I’m standing at the counter of the optometrist, as Sandra adjusts my glasses.
She’s fifty-ish, slim, and elegantly dressed in a gray suit skirt.
“So what do you do?” she asks.
“I own a yoga studio around the block.” I reply.
“Oh wow!” she gushes. “I’ve always wanted to do yoga, but I can’t do it.”
I head back to the studio with my new glasses in place, and ponder what Sandra just said to me. It’s not the first time that I’ve heard it. “I tried yoga, but I can’t do it.” or “I can’t do yoga, I’m not flexible enough.”
I once read a blog post where the author claimed that yoga classes did nothing to help our flexibility, but were just a place for people to go and show off how flexible they already are.
Some people think that that they are a fixed way—that there are “people who can do yoga” and “people who can’t do yoga” and that they are the latter.
When one of my students, Fred, comes to yoga class, he doesn’t see the asana practice as transformative, but rather as demonstrative: it doesn’t make him more flexible, it shows how flexible Fred is—which is a fixed, innate quality.
When Fred encounters the “stretch zone”—moving his body to a place that normally would not go, psychologically he experiences being outside of his comfort zone. Fred’s brain is saying at a base level: “Hang on—is this even safe? Am I in danger here?”
As a human being, like all other social creatures, Fred looks around to see what cues he can get from others as to how to interpret his brain’s signaling—“is danger present”? He looks over and sees Mary not only touching her toes, but with the soles of her feet on her head.
He makes a decision: “Yes, danger is present, for me. I can’t do yoga. I’m not flexible enough!”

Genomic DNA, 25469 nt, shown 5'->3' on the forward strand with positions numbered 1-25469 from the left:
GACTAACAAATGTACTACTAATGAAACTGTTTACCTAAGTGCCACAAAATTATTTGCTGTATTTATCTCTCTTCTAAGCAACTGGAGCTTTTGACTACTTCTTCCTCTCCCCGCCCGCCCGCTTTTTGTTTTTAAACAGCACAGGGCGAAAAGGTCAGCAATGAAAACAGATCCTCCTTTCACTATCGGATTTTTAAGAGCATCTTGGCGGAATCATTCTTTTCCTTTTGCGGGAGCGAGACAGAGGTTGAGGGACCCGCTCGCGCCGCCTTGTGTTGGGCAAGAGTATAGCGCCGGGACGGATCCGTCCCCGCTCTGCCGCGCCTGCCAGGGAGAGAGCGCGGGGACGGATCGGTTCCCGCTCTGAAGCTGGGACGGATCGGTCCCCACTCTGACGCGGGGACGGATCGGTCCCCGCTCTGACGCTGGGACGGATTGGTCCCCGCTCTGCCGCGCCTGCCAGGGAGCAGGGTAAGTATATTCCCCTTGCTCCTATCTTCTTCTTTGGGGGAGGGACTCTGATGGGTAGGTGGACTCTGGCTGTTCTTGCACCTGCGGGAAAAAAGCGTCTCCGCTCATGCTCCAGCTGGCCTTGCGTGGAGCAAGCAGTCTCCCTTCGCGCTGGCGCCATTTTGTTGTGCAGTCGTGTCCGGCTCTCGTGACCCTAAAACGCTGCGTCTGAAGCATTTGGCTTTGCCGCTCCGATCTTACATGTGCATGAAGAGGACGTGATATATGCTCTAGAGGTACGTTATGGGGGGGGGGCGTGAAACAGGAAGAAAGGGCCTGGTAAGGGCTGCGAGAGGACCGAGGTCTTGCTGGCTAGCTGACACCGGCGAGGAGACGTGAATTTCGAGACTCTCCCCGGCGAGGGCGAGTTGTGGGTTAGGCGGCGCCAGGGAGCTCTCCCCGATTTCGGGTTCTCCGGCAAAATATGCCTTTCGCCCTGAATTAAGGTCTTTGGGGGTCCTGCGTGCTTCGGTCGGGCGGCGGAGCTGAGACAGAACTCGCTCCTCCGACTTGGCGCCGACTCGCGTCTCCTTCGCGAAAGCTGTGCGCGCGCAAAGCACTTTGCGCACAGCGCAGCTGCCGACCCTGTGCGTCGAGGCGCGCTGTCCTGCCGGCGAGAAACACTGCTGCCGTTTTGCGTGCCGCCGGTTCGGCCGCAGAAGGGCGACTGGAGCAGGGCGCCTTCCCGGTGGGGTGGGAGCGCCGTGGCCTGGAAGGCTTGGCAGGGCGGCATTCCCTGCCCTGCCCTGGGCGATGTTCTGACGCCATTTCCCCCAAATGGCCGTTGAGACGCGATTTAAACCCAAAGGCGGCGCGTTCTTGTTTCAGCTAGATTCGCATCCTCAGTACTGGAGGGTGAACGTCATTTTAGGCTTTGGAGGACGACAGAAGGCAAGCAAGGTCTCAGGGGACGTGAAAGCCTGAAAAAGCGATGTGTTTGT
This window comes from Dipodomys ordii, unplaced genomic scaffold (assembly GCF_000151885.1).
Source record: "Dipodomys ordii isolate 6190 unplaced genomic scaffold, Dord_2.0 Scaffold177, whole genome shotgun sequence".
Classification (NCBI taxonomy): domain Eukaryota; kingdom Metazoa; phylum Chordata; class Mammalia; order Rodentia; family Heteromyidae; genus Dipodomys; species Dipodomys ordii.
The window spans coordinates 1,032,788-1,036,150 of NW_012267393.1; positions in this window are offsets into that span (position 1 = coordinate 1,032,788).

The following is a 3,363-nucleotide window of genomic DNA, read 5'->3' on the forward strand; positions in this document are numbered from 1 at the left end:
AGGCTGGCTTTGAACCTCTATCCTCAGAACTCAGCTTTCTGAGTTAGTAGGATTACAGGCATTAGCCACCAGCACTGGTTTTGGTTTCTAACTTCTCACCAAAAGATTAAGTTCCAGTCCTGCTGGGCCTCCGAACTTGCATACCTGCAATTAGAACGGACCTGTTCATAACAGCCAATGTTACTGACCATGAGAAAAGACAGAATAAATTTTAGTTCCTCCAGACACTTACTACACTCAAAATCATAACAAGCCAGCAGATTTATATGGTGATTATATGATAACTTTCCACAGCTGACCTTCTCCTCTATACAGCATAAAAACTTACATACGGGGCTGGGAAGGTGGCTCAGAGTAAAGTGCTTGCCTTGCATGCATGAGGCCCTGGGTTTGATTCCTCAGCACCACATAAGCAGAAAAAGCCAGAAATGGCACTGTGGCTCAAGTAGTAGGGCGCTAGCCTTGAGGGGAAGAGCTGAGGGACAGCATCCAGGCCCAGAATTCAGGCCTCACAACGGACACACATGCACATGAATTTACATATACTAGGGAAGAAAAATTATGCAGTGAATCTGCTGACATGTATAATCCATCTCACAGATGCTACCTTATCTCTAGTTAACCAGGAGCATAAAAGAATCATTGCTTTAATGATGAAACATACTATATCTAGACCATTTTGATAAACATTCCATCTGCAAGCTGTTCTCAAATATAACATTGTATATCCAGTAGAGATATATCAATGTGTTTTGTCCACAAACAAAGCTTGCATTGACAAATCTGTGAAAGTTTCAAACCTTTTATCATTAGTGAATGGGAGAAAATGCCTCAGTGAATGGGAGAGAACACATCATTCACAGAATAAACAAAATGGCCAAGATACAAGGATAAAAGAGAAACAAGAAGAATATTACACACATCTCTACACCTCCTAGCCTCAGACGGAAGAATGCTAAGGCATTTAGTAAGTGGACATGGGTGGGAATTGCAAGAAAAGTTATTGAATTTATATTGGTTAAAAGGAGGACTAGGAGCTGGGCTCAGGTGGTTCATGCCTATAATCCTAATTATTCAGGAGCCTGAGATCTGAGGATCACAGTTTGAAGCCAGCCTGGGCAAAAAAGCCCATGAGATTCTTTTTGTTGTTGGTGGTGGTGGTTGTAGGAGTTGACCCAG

And finally I get it. Resisting and trying to convince Sandra and Fred that they are wrong, that they can do yoga doesn’t work. Rather than one fixed, inflexible idea meeting another, I give way to it and send it on its way. Yoga for people who can’t do Yoga. Sure, why not?
So we created a Yoga On-Ramp class: “Yoga for People who Can’t do Yoga.”
It sounds ridiculous, if you are a hardcore yogi.
Of course there are no people who “can’t do yoga.”
And if there were, then they couldn’t do yoga, right? Well, Fred and Sandra are in the school of, “I can’t yoga”, and we have a class for them.
It’s about the psychological space of the stretch zone and the social space that they are in as they begin to explore it. We deliberately generate “safety” in the sequence, the dialog and the environment.
I remember receiving an email from one studio, where some teachers left because the temperature was “wrong” (you know who I’m talking about). I remember laughing at the time, and joking: “I thought yoga was supposed to make you flexible?”
I still haven’t gotten Sandra into the studio, but we have class just for her, when she’s ready.
Author: Joshua Wulf
Editor: Ashleigh Hitchcock